Categorized | Bronx Neighborhoods, Crime

Let there be light on Broadway

Corner of Broadway and 232nd Street where Nicolas Vargas Jr was shot in August  (Photo credit: Beatriz Muylaert)

It was dark at 12:30 a.m. on the last day in August when Nicolas Vargas Jr. stopped his Honda at a red light on the corner of Broadway and 232nd Street. A man wearing a white shirt approached his car window. The two exchanged words. Seconds later, Vargas was shot in the head. A suspect was arrested several days later and charged with murder.

Crimes in NYPD 50th Precinct (Source: NYC Crime Map – January to August 2018) 

The killing was the fourth murder since January in the NYPD 50th Precinct, known as the safest in the Bronx. Most of the crimes in the Riverdale and Kingsbridge precinct are concentrated in this eight-block stretch of Broadway under the No. 1 Subway tracks.”

For almost ten years, those same Broadway sidewalks from 230th to 236th Streets have been cast in the dark. For almost ten years, local residents have battled the Department of Transportation to install lights.

Finally, on September 10, local advocates won their first victory. The DOT granted permission for the Kingsbridge Business Improvement Development group to install new lights, said the BID district manager. The cost: $75,000.

“It’s been a long time coming,” said Katherine Broihier, the district manager of the Kingsbridge BID.

The current light posts along Broadway have a single fixture facing the street, which provide almost no illumination for pedestrians and store owners, particularly in the dark months of winter.

Improved lighting has been a favored anti-crime tactic, adopted most recently in De Blasio’s 2014 Mayor’s Action Plan for Neighborhood Safety. But it’s still up for debate whether lighting reduces crime.

Deputy Inspector Terence O’Toole, the precinct’s commanding officer, said violence usually ends where it happens, especially along expressways where criminals have a rapid way out.

Regardless, lighting does increase the feeling of safety. The stores around 231st Street make the block more welcoming, where luminous signs and bright windows lend colorful hues to the black night sky. When the stores close at night, the sidewalk goes dark. Further north across 234th Street, the blocks are pitch black with construction sites and parking lots on either side.

Construction sites on Broadway between 234th and 235th Street (Photo credit: Beatriz Muylaert)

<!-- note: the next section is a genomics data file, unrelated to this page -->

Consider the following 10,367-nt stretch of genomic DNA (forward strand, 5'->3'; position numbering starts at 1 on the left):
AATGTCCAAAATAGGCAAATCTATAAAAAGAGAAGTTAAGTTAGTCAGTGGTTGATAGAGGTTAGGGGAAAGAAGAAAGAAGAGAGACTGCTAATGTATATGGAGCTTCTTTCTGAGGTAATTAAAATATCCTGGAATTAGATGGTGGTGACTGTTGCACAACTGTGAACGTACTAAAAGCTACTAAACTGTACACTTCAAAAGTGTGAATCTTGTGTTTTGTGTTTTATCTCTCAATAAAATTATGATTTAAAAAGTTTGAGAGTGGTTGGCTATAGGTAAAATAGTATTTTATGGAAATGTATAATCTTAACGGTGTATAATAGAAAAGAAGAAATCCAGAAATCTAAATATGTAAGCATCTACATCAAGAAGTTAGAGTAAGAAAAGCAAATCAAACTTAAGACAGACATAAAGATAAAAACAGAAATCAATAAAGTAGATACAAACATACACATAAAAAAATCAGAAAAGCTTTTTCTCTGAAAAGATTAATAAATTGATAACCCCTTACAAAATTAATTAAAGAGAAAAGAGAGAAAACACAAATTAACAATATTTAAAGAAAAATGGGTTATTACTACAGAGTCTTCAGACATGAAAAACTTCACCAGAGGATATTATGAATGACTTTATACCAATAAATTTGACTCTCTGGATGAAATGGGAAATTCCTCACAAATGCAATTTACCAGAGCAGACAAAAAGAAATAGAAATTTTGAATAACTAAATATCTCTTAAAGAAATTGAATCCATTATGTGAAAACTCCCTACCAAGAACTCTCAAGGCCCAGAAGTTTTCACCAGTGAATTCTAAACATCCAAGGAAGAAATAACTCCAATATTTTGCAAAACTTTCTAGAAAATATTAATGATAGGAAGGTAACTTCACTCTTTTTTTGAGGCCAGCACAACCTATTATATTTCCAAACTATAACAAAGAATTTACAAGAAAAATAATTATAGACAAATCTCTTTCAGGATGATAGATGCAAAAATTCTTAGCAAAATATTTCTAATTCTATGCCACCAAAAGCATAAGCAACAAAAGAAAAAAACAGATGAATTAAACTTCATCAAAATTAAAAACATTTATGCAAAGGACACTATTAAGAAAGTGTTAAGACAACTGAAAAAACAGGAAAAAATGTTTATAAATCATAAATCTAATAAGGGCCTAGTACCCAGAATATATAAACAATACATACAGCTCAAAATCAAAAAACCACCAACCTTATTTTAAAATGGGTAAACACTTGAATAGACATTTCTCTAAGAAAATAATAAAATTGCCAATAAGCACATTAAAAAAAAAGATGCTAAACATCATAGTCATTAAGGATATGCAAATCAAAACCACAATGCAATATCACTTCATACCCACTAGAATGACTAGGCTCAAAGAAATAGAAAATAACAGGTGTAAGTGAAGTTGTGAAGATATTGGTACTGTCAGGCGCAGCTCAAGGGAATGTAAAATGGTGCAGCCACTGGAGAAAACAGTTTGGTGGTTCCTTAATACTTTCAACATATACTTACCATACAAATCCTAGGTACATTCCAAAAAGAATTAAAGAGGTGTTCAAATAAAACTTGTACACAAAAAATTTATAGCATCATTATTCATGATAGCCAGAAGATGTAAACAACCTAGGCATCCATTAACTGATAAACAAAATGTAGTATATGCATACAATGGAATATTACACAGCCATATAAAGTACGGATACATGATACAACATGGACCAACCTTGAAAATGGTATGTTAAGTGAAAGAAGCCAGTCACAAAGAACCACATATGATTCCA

Construction sites on Broadway between 234th and 235th Street (Photo credit: Beatriz Muylaert)









Stephanie Gonzalez works at Kentucky Fried Chicken across from the IHOP on the corner where Vargas’ shooting took place. The store had been closed for less than two hours when it happened, and she said it can be scary to leave when doors close at 11pm. “It’s really dark and at night it can be dangerous for the people who are working, you know,” said Gonzalez.

This was not the first time a shooting occurred close to her. “I’ve heard of a couple shootings here while I was working,” said Gonzalez. “I remember there was one by Stop & Shop (on Broadway and 235th Street), I’ve heard of a few. I believe two or three over here.”

KFC & IHOP corner on Broadway and 232nd Street (Photo credit: Beatriz Muylaert)

A longtime resident, Maria Carrie-Lord enjoyed a sandwich on a bench in front of IHOP one September afternoon.  “You can see how dark this corner gets until you go into IHOP,” said Carrie-Lord, ”then there is light. You know, I think this area could use a little more light.”

She remembered a time when walking around didn’t raise concerns, and is enthusiastic with the idea of having more lights making her walk home feel safer. She attends neighborhood activities in the neighborhood senior centers. “This used to be completely, completely safe,” said Carrie-Lord. “And now there are a lot of things going on here. Even I who hang out pretty late, I don’t anymore.”

The road to light has been a long, dismal slog, according to Broihier. When the Kingsbridge BID decided lighting up Broadway would be a priority, it began saving a part of its annual needs assessment money for when the day came. Once it reached the desired amount of $100 thousand, they discovered that the cost was far from being the main concern.

In 2012, after years of no response from the DOT, the Kingsbridge BID contracted a study from Con Edison that recommended a second lamp be installed to illuminate the sidewalks. According to Broihier, the Department claimed it did not accept studies from Con Edison. She said this makes no sense since the electric utility Con Edison “powers their world.”

Next, she said the DOT announced that LED lights had to be installed in every one of the city’s lighting fixtures before any other initiatives could take place. That brought the lights on Bronx’s Broadway to a halt.

The Department of Transit did not respond to multiple phone calls and emails.

Now that authorization has been granted and installation costs proved the Kingsbridge BID will enter a phase of negotiation of maintenance costs and contract development with the DOT. Broihier believes this will be another long process and that lights will probably only arrive in 2020.

But for Broihier things look brighter already. “It’s the first step I’ve ever seen!”


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